"The U.S.-Caribbean relationship is characterized by extensive economic linkages, cooperation on counter-narcotics efforts and security, and a sizeable U.S. foreign assistance program. U.S. aid supports a variety of projects to strengthen democracy, promote economic growth and development, alleviate poverty, and combat the AIDS epidemic in the region. Despite close U.S. relations with most Caribbean nations, there has been tension at times on such issues as the lack of widespread Caribbean support for U.S. military operations in Iraq and policy differences regarding Cuba. CARICOM nations also expressed concern about the circumstances regarding the departure of President Jean Bertrand Aristide from Haiti in February 2004. In the aftermath of several devastating storms in 2004 -- Hurricanes Charley, Frances and Ivan, and Tropical Storm Jeanne -- the United States is providing humanitarian assistance to the afflicted countries, including Haiti, Grenada, Jamaica, and the Bahamas. Congress approved $100 million in emergency supplemental funding for the region in the aftermath of the storms (P.L. 108-324)."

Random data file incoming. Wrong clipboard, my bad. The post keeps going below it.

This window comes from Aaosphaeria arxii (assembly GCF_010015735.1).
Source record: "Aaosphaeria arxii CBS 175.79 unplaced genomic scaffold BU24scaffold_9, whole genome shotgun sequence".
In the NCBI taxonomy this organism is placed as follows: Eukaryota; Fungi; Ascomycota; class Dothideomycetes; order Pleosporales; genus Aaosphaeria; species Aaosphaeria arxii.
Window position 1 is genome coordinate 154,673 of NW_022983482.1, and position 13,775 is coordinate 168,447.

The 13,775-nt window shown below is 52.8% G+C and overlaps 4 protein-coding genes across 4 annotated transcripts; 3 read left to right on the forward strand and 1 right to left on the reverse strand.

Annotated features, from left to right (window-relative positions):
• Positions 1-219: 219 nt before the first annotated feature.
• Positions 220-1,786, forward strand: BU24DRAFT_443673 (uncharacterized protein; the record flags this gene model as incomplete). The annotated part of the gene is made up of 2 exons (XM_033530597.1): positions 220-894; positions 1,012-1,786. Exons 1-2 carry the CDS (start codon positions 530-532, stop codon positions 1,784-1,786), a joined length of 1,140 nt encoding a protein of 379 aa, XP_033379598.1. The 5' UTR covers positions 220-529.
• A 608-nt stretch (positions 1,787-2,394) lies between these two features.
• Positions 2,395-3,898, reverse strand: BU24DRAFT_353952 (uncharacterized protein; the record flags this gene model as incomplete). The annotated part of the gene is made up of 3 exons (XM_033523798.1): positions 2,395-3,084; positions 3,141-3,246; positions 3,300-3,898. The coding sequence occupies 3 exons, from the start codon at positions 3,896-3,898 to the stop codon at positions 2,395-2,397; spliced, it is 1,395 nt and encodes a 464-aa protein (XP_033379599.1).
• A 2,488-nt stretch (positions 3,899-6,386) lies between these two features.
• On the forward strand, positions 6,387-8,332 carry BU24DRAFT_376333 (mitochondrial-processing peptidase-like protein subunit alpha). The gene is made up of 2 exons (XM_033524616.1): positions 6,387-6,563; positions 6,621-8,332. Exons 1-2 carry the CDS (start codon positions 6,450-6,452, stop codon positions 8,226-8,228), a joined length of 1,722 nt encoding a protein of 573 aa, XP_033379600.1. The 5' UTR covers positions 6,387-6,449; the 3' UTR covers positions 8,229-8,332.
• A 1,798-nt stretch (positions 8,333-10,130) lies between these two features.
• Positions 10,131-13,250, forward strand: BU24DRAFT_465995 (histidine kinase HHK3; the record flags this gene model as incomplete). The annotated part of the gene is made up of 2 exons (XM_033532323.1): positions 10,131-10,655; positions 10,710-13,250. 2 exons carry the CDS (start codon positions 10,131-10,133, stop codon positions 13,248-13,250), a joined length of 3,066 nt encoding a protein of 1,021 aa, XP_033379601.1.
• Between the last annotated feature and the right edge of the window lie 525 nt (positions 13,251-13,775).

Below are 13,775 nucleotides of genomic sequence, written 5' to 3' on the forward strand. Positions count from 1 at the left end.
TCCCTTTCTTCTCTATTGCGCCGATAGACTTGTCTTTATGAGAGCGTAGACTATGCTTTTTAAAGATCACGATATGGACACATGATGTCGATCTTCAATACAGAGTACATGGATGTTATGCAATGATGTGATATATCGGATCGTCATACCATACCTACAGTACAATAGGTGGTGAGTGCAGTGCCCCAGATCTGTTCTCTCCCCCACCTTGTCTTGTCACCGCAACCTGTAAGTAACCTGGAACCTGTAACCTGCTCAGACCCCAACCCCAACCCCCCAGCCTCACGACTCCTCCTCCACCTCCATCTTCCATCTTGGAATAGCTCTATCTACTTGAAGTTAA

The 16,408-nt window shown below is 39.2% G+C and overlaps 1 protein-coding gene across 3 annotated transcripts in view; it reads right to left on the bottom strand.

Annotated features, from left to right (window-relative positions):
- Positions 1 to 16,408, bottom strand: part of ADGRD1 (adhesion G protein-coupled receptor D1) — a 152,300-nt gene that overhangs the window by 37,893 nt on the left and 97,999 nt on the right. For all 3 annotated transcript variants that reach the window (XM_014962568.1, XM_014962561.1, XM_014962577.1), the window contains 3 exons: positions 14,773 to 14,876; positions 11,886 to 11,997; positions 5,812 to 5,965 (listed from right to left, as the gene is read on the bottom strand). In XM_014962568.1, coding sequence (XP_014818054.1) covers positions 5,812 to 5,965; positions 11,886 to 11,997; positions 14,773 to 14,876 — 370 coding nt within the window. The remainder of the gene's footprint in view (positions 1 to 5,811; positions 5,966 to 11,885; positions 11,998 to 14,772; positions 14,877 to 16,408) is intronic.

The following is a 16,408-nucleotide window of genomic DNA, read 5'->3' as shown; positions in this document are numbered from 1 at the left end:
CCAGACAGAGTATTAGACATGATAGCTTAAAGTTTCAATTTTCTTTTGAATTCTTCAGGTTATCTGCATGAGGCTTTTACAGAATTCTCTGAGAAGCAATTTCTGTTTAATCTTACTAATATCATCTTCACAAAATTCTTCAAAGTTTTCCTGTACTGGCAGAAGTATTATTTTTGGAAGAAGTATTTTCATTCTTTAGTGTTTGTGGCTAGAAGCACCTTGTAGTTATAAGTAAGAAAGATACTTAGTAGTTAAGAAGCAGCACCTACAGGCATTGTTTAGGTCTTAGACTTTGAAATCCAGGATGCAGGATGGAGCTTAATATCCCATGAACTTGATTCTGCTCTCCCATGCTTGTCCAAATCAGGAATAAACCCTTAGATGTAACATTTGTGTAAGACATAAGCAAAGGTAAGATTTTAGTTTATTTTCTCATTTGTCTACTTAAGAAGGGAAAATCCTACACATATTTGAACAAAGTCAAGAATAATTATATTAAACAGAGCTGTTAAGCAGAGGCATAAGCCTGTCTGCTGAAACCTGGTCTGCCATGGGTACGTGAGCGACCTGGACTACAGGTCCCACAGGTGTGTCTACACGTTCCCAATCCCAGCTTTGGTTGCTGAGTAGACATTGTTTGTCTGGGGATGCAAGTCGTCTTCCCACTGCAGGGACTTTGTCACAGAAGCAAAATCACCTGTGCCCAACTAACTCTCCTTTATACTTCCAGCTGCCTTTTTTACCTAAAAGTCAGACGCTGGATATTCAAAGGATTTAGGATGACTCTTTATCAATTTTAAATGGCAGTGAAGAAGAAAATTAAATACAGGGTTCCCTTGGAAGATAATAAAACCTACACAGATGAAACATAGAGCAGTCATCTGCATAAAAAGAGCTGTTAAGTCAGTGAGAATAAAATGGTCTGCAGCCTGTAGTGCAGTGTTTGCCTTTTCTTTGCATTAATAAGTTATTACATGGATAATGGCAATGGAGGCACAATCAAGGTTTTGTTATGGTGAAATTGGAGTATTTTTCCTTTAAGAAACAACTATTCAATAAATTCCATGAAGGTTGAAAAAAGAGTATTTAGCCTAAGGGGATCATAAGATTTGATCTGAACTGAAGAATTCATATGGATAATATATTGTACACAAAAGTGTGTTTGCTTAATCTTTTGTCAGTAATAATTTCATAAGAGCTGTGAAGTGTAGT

CRS Report for Congress, RL32160